Going further, he reveals that TinyOwl will scale back operations from 4 cities and make a move towards the e-sales platform to support customer needs.
Every company goes through its set of difficulties in its journey, and in my opinion, we are fortunate to see these hardships in our earlier days itself. It gives us a chance to adopt the learnings, imbibe the same in our business model and lay stronger foundations for the brand from a long term perspective. We scale operational resources back from 4 cities and will move to the e-sales platform going forward to support customer needs and supply and logistics requirements. Our current focus remains to be building TinyOwl as a sustainable, profitable and scalable business, with the aim to add more value to our partners and continue to offer the best of food ordering experience to our customers.
This revelation is a bit of a let-down in the growth story of TinyOwl which a few months earlier was planning to expand in 50 cities by the end of the year! And it closely follows Zomato’s announcement of laying off 10% from its employees from its current 3000 strong team, raising questions about how sustainable are models of food-tech startups to survive difficult times. All of them mirror a similar story of unbridled expansion and hiring, fund raising, restructuring and layoffs, pointing out to a possible bubble in the sector and the inability to figure out a sustainable revenue model.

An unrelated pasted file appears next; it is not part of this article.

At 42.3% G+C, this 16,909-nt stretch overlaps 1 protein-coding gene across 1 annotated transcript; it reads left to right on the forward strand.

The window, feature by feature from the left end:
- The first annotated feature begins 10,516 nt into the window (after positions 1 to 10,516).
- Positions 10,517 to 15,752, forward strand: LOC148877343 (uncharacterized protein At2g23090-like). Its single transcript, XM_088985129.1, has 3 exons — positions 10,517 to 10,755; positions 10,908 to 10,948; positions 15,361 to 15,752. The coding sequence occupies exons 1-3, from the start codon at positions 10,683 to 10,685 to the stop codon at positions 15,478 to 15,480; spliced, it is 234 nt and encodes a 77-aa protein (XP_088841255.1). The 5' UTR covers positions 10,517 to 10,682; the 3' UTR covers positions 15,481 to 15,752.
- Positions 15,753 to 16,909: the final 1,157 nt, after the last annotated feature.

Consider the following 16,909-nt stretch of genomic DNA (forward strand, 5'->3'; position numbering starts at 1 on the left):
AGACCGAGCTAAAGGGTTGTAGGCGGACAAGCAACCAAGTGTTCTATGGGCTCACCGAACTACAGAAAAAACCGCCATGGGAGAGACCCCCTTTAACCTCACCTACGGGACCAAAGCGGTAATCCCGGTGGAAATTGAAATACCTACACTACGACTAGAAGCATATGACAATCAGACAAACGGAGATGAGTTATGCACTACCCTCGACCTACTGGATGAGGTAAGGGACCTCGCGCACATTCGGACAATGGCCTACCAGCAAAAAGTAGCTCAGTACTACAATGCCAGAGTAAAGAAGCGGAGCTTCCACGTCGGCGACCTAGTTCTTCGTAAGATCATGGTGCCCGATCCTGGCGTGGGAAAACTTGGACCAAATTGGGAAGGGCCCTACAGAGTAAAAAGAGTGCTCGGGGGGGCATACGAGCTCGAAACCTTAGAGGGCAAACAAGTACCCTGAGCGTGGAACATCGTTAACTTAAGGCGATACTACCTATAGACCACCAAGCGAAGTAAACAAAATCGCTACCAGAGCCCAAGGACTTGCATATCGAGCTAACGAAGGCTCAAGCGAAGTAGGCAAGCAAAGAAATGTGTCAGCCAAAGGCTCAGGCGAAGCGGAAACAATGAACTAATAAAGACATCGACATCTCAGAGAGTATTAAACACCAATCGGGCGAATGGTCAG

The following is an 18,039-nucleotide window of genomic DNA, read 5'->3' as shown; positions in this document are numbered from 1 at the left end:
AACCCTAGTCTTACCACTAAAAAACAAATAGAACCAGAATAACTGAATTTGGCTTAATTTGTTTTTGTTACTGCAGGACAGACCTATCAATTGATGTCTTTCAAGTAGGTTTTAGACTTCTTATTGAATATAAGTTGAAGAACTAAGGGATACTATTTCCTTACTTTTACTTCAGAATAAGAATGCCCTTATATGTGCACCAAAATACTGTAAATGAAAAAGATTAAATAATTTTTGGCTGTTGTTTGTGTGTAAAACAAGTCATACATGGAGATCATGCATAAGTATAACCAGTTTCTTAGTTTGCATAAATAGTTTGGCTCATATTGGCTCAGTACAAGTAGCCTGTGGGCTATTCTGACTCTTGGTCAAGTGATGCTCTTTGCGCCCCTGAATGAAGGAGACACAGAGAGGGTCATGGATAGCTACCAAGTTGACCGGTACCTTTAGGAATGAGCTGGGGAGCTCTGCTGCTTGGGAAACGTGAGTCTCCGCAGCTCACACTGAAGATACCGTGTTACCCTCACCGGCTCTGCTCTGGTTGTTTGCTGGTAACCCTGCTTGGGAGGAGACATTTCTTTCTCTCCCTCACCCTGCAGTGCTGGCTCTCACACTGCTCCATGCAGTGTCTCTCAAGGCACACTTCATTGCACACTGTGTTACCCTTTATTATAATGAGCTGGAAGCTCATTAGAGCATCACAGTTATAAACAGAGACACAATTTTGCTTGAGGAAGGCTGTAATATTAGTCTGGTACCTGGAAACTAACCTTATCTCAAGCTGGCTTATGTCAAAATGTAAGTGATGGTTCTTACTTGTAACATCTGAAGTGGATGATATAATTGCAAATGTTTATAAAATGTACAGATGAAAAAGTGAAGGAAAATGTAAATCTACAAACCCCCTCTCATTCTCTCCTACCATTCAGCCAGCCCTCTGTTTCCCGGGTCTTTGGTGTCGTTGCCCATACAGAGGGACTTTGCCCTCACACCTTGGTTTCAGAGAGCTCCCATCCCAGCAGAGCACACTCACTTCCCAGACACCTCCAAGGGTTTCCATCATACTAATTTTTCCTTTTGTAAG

While startups understandably have to go through a lot of churn in the initial years till they hit upon the most bankable growth model, yet the growing turmoil in the food-tech sector raises serious questions as to how long the blood bath will last and how many more will be sacrificed at the altar. The troubles at Dazo, Spoonjoy, and Foodpanda, followed by TinyOwl and Zomato point out to widespread problems in the food-tech sector –namely of scaling, cash crunch, and productivity issues. All eyes now will be on our zealous entrepreneurs who will now have to seriously focus on not letting things get out of hand. While fund raisings and big ticket valuations make glamorous stories for a while, it is the real growth stories about sustainable models which last the test of times that make for a classic startup tale.
We hope this is the big dream TinyOwl is referring to, inspite of being stalled by its temporary obstacles.